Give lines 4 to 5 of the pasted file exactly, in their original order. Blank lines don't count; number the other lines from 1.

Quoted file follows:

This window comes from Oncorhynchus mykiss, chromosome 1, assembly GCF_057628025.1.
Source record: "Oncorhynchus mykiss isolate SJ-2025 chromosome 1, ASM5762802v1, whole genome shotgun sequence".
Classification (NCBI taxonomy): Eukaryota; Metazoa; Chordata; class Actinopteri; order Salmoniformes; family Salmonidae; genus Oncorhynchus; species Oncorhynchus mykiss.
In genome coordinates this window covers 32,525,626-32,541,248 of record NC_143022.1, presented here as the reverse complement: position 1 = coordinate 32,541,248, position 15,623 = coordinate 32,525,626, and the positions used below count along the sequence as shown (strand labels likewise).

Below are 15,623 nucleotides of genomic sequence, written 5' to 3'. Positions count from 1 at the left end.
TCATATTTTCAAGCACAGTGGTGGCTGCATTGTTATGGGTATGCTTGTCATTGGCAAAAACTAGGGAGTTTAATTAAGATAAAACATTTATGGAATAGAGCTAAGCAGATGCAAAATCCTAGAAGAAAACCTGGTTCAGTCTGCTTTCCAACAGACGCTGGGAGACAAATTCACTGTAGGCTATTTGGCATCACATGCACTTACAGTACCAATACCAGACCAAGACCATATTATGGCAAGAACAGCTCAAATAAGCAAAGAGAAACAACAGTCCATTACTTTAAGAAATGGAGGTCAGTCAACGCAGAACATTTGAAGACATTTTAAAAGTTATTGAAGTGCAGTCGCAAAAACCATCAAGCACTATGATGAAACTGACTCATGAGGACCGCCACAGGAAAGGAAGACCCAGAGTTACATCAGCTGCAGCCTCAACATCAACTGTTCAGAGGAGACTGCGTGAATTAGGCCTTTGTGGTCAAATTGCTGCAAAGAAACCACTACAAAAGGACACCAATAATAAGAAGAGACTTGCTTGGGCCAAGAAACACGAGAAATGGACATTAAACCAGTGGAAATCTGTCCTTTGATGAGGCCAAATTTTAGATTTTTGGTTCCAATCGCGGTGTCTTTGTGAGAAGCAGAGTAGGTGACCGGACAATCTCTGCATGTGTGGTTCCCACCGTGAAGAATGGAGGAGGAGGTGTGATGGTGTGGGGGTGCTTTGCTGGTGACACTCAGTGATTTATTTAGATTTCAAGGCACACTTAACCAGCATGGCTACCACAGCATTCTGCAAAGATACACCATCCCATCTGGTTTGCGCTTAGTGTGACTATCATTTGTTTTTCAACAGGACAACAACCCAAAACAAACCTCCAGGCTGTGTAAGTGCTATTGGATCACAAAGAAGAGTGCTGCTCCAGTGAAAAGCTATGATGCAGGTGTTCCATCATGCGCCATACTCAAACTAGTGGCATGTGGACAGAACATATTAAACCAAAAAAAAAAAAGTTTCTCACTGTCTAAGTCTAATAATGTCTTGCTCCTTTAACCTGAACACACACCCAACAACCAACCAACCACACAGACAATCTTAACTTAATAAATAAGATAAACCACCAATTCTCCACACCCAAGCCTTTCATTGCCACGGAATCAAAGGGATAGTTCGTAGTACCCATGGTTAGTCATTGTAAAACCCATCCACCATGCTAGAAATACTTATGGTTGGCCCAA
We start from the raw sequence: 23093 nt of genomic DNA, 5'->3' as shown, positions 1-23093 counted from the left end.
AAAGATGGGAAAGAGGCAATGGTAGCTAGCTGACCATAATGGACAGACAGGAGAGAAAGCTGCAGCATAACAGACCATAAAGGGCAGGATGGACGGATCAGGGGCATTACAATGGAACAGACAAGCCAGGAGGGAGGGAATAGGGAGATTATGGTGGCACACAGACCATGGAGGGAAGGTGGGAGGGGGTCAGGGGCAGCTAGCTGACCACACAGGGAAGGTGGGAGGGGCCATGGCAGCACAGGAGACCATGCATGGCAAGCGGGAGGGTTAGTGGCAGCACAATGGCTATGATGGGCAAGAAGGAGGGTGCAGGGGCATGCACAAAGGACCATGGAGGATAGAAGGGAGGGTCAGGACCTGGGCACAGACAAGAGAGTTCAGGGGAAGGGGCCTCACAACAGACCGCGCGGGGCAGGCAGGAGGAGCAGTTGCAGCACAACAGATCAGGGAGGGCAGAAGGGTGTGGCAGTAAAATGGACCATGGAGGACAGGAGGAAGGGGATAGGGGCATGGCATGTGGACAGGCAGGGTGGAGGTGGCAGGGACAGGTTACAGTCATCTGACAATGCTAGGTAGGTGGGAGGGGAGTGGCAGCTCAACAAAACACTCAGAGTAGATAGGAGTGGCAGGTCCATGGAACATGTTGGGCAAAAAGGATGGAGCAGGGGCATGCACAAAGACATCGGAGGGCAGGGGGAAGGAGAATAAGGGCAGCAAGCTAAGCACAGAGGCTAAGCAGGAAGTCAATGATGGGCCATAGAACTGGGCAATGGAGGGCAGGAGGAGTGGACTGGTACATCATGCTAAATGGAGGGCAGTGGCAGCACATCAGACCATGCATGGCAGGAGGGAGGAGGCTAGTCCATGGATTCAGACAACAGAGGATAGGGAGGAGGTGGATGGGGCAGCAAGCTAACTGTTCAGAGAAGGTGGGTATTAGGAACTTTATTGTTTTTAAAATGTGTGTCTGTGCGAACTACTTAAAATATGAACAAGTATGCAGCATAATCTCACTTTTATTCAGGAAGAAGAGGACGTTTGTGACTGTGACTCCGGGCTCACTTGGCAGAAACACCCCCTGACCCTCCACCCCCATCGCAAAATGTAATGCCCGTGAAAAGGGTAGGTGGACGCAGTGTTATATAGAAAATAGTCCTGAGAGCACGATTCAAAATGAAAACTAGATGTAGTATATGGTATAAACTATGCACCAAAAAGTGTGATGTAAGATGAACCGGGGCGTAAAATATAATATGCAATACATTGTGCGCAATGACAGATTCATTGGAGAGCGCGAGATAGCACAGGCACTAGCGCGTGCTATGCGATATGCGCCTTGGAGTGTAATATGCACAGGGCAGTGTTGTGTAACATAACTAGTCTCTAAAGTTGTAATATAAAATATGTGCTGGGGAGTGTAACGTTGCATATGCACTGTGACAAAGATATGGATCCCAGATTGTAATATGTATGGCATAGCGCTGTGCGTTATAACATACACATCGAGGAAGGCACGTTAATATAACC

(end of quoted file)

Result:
In genome coordinates this window covers 32,525,626-32,541,248 of record NC_143022.1, presented here as the reverse complement: position 1 = coordinate 32,541,248, position 15,623 = coordinate 32,525,626, and the positions used below count along the sequence as shown (strand labels likewise).

Below are 15,623 nucleotides of genomic sequence, written 5' to 3'. Positions count from 1 at the left end.